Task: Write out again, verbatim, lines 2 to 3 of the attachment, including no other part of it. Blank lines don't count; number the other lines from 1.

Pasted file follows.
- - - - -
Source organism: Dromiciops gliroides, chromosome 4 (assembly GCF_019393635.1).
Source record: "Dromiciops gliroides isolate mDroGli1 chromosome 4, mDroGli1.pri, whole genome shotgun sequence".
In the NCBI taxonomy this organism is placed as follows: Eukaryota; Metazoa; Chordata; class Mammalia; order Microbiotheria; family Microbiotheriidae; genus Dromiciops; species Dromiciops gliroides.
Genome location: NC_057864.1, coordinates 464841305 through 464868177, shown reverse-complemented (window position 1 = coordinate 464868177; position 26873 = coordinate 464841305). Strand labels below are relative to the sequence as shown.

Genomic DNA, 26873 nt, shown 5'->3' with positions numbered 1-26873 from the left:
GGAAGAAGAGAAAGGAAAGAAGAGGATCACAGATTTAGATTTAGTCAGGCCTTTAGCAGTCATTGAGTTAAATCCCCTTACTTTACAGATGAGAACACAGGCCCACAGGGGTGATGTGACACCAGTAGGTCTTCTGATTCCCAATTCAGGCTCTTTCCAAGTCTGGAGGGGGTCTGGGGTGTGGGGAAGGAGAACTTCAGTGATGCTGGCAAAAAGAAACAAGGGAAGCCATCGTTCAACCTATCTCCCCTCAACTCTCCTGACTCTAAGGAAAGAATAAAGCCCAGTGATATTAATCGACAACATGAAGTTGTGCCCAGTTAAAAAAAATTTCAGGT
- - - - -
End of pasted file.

Source record: "Dromiciops gliroides isolate mDroGli1 chromosome 4, mDroGli1.pri, whole genome shotgun sequence".
In the NCBI taxonomy this organism is placed as follows: Eukaryota; Metazoa; Chordata; class Mammalia; order Microbiotheria; family Microbiotheriidae; genus Dromiciops; species Dromiciops gliroides.